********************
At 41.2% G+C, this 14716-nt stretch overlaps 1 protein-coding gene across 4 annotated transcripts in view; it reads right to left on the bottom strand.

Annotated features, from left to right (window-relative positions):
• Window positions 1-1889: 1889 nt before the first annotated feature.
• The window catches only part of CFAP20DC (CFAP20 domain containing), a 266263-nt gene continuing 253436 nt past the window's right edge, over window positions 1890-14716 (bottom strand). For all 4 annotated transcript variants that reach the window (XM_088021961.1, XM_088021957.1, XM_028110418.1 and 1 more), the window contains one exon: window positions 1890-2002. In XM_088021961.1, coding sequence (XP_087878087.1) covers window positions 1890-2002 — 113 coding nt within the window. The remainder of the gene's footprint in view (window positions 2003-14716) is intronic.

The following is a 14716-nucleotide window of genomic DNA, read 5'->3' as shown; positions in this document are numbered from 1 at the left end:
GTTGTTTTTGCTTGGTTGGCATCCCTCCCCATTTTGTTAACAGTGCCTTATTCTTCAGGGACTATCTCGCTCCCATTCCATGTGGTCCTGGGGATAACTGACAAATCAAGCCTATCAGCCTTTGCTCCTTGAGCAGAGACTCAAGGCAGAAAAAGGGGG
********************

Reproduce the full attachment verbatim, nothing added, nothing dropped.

At 41.2% G+C, this 14716-nt stretch overlaps 1 protein-coding gene across 4 annotated transcripts in view; it reads right to left on the bottom strand.

Annotated features, from left to right (window-relative positions):
• Window positions 1-1889: 1889 nt before the first annotated feature.
• The window catches only part of CFAP20DC (CFAP20 domain containing), a 266263-nt gene continuing 253436 nt past the window's right edge, over window positions 1890-14716 (bottom strand). For all 4 annotated transcript variants that reach the window (XM_088021961.1, XM_088021957.1, XM_028110418.1 and 1 more), the window contains one exon: window positions 1890-2002. In XM_088021961.1, coding sequence (XP_087878087.1) covers window positions 1890-2002 — 113 coding nt within the window. The remainder of the gene's footprint in view (window positions 2003-14716) is intronic.

The following is a 14716-nucleotide window of genomic DNA, read 5'->3' as shown; positions in this document are numbered from 1 at the left end:
GTTGTTTTTGCTTGGTTGGCATCCCTCCCCATTTTGTTAACAGTGCCTTATTCTTCAGGGACTATCTCGCTCCCATTCCATGTGGTCCTGGGGATAACTGACAAATCAAGCCTATCAGCCTTTGCTCCTTGAGCAGAGACTCAAGGCAGAAAAAGGGGG